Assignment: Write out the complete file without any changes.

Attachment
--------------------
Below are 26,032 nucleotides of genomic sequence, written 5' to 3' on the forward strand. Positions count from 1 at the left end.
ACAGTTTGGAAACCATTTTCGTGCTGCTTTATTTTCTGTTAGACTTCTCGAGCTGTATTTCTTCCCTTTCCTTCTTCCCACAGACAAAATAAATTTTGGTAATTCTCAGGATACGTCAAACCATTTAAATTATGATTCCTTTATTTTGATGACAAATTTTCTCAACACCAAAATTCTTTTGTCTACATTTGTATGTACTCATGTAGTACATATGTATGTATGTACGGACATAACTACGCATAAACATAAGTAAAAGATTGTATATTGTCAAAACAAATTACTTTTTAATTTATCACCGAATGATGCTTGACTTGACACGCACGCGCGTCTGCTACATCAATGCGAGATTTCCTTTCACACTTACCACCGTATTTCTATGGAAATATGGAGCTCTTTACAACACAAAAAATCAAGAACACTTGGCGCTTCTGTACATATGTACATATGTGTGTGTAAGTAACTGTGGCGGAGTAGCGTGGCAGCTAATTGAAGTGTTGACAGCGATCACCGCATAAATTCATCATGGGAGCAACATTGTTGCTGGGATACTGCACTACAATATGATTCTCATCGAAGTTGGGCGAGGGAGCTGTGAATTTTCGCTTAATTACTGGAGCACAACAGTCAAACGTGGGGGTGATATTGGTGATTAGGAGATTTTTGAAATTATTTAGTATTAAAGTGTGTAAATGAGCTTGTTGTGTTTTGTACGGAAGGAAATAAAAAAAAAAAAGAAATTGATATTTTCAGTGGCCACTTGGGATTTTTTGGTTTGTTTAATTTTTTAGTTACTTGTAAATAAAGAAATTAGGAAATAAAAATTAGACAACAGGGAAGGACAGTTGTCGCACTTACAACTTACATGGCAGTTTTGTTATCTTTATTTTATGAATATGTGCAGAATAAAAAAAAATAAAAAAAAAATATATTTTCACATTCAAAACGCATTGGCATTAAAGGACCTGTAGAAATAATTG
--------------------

Below are 26,032 nucleotides of genomic sequence, written 5' to 3' on the forward strand. Positions count from 1 at the left end.
ACAGTTTGGAAACCATTTTCGTGCTGCTTTATTTTCTGTTAGACTTCTCGAGCTGTATTTCTTCCCTTTCCTTCTTCCCACAGACAAAATAAATTTTGGTAATTCTCAGGATACGTCAAACCATTTAAATTATGATTCCTTTATTTTGATGACAAATTTTCTCAACACCAAAATTCTTTTGTCTACATTTGTATGTACTCATGTAGTACATATGTATGTATGTACGGACATAACTACGCATAAACATAAGTAAAAGATTGTATATTGTCAAAACAAATTACTTTTTAATTTATCACCGAATGATGCTTGACTTGACACGCACGCGCGTCTGCTACATCAATGCGAGATTTCCTTTCACACTTACCACCGTATTTCTATGGAAATATGGAGCTCTTTACAACACAAAAAATCAAGAACACTTGGCGCTTCTGTACATATGTACATATGTGTGTGTAAGTAACTGTGGCGGAGTAGCGTGGCAGCTAATTGAAGTGTTGACAGCGATCACCGCATAAATTCATCATGGGAGCAACATTGTTGCTGGGATACTGCACTACAATATGATTCTCATCGAAGTTGGGCGAGGGAGCTGTGAATTTTCGCTTAATTACTGGAGCACAACAGTCAAACGTGGGGGTGATATTGGTGATTAGGAGATTTTTGAAATTATTTAGTATTAAAGTGTGTAAATGAGCTTGTTGTGTTTTGTACGGAAGGAAATAAAAAAAAAAAAGAAATTGATATTTTCAGTGGCCACTTGGGATTTTTTGGTTTGTTTAATTTTTTAGTTACTTGTAAATAAAGAAATTAGGAAATAAAAATTAGACAACAGGGAAGGACAGTTGTCGCACTTACAACTTACATGGCAGTTTTGTTATCTTTATTTTATGAATATGTGCAGAATAAAAAAAAATAAAAAAAAAATATATTTTCACATTCAAAACGCATTGGCATTAAAGGACCTGTAGAAATAATTG